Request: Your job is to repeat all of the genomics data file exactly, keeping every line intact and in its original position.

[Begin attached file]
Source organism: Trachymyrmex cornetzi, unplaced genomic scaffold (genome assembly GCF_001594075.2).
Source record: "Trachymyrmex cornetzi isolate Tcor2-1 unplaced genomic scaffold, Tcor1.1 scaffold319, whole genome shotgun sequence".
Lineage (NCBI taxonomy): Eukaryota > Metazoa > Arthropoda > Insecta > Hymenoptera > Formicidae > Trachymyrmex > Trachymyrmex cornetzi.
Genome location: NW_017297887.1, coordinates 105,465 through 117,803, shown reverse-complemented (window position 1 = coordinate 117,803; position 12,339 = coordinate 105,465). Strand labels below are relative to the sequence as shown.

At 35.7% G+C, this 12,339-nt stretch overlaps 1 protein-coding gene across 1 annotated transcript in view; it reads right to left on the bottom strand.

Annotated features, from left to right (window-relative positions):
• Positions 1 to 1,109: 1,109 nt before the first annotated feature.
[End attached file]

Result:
Source organism: Trachymyrmex cornetzi, unplaced genomic scaffold (genome assembly GCF_001594075.2).
Source record: "Trachymyrmex cornetzi isolate Tcor2-1 unplaced genomic scaffold, Tcor1.1 scaffold319, whole genome shotgun sequence".
Lineage (NCBI taxonomy): Eukaryota > Metazoa > Arthropoda > Insecta > Hymenoptera > Formicidae > Trachymyrmex > Trachymyrmex cornetzi.
Genome location: NW_017297887.1, coordinates 105,465 through 117,803, shown reverse-complemented (window position 1 = coordinate 117,803; position 12,339 = coordinate 105,465). Strand labels below are relative to the sequence as shown.

At 35.7% G+C, this 12,339-nt stretch overlaps 1 protein-coding gene across 1 annotated transcript in view; it reads right to left on the bottom strand.

Annotated features, from left to right (window-relative positions):
• Positions 1 to 1,109: 1,109 nt before the first annotated feature.